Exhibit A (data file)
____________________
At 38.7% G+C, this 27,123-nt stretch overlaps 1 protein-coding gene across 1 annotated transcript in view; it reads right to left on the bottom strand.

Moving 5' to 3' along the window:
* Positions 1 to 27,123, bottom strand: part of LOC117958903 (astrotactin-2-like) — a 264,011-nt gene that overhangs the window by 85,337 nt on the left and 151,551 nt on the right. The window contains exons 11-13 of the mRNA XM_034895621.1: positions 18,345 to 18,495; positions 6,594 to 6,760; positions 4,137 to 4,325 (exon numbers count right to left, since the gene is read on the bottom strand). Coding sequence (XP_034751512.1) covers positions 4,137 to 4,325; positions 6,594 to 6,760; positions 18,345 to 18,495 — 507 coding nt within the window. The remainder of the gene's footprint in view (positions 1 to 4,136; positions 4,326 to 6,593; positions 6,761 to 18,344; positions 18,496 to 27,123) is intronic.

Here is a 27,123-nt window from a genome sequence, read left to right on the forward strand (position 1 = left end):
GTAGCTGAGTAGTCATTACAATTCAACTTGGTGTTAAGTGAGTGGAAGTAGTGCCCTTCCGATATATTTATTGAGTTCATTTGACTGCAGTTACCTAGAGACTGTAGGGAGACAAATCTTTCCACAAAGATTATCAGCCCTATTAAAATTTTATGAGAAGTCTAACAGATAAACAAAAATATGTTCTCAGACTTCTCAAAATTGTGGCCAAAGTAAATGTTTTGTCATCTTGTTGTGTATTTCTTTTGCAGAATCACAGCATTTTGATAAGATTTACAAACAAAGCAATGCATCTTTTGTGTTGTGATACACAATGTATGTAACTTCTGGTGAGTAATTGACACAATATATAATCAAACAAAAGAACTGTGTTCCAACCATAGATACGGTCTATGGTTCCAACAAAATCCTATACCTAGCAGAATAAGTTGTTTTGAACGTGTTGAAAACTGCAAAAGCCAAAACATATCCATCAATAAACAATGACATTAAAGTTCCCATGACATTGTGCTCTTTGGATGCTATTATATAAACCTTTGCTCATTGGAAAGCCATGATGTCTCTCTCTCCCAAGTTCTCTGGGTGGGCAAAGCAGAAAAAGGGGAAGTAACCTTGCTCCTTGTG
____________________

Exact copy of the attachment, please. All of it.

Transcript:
At 38.7% G+C, this 27,123-nt stretch overlaps 1 protein-coding gene across 1 annotated transcript in view; it reads right to left on the bottom strand.

Moving 5' to 3' along the window:
* Positions 1 to 27,123, bottom strand: part of LOC117958903 (astrotactin-2-like) — a 264,011-nt gene that overhangs the window by 85,337 nt on the left and 151,551 nt on the right. The window contains exons 11-13 of the mRNA XM_034895621.1: positions 18,345 to 18,495; positions 6,594 to 6,760; positions 4,137 to 4,325 (exon numbers count right to left, since the gene is read on the bottom strand). Coding sequence (XP_034751512.1) covers positions 4,137 to 4,325; positions 6,594 to 6,760; positions 18,345 to 18,495 — 507 coding nt within the window. The remainder of the gene's footprint in view (positions 1 to 4,136; positions 4,326 to 6,593; positions 6,761 to 18,344; positions 18,496 to 27,123) is intronic.

Here is a 27,123-nt window from a genome sequence, read left to right on the forward strand (position 1 = left end):
GTAGCTGAGTAGTCATTACAATTCAACTTGGTGTTAAGTGAGTGGAAGTAGTGCCCTTCCGATATATTTATTGAGTTCATTTGACTGCAGTTACCTAGAGACTGTAGGGAGACAAATCTTTCCACAAAGATTATCAGCCCTATTAAAATTTTATGAGAAGTCTAACAGATAAACAAAAATATGTTCTCAGACTTCTCAAAATTGTGGCCAAAGTAAATGTTTTGTCATCTTGTTGTGTATTTCTTTTGCAGAATCACAGCATTTTGATAAGATTTACAAACAAAGCAATGCATCTTTTGTGTTGTGATACACAATGTATGTAACTTCTGGTGAGTAATTGACACAATATATAATCAAACAAAAGAACTGTGTTCCAACCATAGATACGGTCTATGGTTCCAACAAAATCCTATACCTAGCAGAATAAGTTGTTTTGAACGTGTTGAAAACTGCAAAAGCCAAAACATATCCATCAATAAACAATGACATTAAAGTTCCCATGACATTGTGCTCTTTGGATGCTATTATATAAACCTTTGCTCATTGGAAAGCCATGATGTCTCTCTCTCCCAAGTTCTCTGGGTGGGCAAAGCAGAAAAAGGGGAAGTAACCTTGCTCCTTGTG